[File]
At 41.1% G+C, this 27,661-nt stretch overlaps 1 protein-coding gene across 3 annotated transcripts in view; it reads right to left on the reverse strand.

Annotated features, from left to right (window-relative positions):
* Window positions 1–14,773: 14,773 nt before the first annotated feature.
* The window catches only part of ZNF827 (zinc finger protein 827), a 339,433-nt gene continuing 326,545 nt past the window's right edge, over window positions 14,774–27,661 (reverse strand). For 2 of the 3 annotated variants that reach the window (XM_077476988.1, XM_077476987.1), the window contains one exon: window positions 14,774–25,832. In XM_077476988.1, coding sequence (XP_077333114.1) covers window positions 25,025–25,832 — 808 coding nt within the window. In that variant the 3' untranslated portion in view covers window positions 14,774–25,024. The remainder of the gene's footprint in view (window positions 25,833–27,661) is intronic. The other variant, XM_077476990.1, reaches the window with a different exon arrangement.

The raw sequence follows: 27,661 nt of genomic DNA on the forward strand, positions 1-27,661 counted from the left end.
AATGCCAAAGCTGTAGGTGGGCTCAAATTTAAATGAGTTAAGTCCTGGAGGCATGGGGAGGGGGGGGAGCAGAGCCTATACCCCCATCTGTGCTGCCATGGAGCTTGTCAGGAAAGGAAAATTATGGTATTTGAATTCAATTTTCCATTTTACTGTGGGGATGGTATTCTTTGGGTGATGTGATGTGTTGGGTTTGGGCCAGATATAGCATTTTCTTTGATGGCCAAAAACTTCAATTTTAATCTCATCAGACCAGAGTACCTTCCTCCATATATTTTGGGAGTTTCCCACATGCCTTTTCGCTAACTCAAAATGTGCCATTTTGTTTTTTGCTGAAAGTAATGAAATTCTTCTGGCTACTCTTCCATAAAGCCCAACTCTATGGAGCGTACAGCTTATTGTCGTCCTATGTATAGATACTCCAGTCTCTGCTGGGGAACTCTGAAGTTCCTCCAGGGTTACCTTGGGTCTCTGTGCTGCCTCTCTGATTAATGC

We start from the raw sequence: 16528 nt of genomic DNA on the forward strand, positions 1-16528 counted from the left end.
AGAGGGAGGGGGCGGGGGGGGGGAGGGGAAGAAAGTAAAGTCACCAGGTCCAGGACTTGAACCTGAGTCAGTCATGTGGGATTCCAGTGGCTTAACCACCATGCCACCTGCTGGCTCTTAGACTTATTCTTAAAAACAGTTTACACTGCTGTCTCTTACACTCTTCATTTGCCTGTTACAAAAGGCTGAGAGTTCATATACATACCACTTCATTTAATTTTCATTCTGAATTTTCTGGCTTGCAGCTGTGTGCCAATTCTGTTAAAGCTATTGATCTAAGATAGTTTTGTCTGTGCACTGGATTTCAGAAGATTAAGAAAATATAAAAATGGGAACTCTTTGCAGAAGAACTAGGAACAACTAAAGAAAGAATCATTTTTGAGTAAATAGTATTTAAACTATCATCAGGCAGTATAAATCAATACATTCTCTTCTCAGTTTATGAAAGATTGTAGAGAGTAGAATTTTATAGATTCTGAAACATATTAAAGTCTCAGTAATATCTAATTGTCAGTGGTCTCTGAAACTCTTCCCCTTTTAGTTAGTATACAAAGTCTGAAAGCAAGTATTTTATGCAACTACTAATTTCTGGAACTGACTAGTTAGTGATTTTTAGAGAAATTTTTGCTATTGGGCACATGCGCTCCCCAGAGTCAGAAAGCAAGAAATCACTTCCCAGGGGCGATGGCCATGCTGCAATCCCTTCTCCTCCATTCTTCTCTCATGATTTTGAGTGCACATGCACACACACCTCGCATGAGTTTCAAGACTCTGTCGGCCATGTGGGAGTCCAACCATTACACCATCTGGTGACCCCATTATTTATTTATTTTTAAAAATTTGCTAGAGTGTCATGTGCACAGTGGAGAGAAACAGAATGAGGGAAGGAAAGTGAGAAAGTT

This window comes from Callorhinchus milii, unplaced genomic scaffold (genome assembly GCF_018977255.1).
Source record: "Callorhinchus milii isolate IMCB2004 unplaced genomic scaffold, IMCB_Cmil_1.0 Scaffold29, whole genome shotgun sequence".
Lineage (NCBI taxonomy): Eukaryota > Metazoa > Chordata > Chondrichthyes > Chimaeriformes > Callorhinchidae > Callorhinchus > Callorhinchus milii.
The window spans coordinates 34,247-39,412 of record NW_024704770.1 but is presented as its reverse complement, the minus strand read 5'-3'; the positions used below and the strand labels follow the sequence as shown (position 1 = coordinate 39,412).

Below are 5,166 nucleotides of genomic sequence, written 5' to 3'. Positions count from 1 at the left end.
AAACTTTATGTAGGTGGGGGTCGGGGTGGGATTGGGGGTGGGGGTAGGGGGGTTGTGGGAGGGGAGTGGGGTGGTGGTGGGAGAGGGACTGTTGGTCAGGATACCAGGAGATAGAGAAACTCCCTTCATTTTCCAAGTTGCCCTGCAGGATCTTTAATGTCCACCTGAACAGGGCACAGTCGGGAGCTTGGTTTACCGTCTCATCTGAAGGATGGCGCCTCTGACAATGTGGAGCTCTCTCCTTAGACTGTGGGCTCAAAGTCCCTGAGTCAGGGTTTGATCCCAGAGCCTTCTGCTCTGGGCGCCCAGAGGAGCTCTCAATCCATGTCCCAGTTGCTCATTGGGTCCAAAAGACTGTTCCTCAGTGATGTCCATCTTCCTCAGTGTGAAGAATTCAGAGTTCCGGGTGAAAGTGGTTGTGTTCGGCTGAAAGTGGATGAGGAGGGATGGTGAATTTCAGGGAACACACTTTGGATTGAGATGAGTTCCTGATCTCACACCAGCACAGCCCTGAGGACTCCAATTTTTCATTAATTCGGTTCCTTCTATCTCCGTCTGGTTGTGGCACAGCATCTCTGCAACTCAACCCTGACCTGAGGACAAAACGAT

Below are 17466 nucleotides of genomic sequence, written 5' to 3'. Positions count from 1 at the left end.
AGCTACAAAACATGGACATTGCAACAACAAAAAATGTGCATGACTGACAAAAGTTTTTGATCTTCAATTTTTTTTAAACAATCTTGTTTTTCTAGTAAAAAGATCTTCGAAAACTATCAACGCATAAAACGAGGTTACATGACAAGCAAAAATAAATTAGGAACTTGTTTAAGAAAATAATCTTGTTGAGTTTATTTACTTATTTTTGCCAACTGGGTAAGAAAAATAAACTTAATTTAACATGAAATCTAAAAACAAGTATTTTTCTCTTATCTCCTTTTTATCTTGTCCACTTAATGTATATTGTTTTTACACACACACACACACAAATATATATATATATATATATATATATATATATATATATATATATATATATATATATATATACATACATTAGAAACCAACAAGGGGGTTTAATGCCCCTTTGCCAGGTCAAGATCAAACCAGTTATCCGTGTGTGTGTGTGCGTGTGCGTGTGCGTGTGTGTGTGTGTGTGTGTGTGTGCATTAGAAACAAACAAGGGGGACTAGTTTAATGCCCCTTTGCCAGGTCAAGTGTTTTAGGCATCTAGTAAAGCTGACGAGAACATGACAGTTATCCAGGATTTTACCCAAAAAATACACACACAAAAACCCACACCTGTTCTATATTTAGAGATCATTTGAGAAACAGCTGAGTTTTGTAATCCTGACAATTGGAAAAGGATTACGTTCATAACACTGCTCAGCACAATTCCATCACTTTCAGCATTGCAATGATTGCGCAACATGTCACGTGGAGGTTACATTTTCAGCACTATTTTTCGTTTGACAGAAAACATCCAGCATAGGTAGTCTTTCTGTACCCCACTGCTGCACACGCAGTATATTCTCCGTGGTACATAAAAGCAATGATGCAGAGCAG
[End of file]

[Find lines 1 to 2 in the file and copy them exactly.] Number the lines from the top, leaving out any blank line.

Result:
At 41.1% G+C, this 27,661-nt stretch overlaps 1 protein-coding gene across 3 annotated transcripts in view; it reads right to left on the reverse strand.

Annotated features, from left to right (window-relative positions):